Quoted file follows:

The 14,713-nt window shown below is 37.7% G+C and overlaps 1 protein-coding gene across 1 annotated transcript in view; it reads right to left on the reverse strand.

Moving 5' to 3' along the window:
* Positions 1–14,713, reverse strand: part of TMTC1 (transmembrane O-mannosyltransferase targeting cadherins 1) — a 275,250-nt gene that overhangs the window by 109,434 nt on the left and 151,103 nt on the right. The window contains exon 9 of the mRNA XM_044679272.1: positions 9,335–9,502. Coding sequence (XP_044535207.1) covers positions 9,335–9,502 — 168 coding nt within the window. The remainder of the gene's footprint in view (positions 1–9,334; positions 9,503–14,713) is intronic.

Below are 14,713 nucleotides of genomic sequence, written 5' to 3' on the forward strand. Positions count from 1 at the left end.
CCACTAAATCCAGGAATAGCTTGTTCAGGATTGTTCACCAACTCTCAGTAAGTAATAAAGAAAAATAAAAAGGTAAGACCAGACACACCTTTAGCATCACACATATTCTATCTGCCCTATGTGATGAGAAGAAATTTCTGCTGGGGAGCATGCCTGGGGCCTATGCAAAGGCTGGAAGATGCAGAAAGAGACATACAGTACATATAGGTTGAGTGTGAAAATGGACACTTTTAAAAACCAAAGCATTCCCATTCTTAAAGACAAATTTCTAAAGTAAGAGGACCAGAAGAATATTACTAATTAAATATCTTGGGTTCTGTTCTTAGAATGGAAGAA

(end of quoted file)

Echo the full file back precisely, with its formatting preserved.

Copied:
The 14,713-nt window shown below is 37.7% G+C and overlaps 1 protein-coding gene across 1 annotated transcript in view; it reads right to left on the reverse strand.

Moving 5' to 3' along the window:
* Positions 1–14,713, reverse strand: part of TMTC1 (transmembrane O-mannosyltransferase targeting cadherins 1) — a 275,250-nt gene that overhangs the window by 109,434 nt on the left and 151,103 nt on the right. The window contains exon 9 of the mRNA XM_044679272.1: positions 9,335–9,502. Coding sequence (XP_044535207.1) covers positions 9,335–9,502 — 168 coding nt within the window. The remainder of the gene's footprint in view (positions 1–9,334; positions 9,503–14,713) is intronic.

Below are 14,713 nucleotides of genomic sequence, written 5' to 3' on the forward strand. Positions count from 1 at the left end.
CCACTAAATCCAGGAATAGCTTGTTCAGGATTGTTCACCAACTCTCAGTAAGTAATAAAGAAAAATAAAAAGGTAAGACCAGACACACCTTTAGCATCACACATATTCTATCTGCCCTATGTGATGAGAAGAAATTTCTGCTGGGGAGCATGCCTGGGGCCTATGCAAAGGCTGGAAGATGCAGAAAGAGACATACAGTACATATAGGTTGAGTGTGAAAATGGACACTTTTAAAAACCAAAGCATTCCCATTCTTAAAGACAAATTTCTAAAGTAAGAGGACCAGAAGAATATTACTAATTAAATATCTTGGGTTCTGTTCTTAGAATGGAAGAA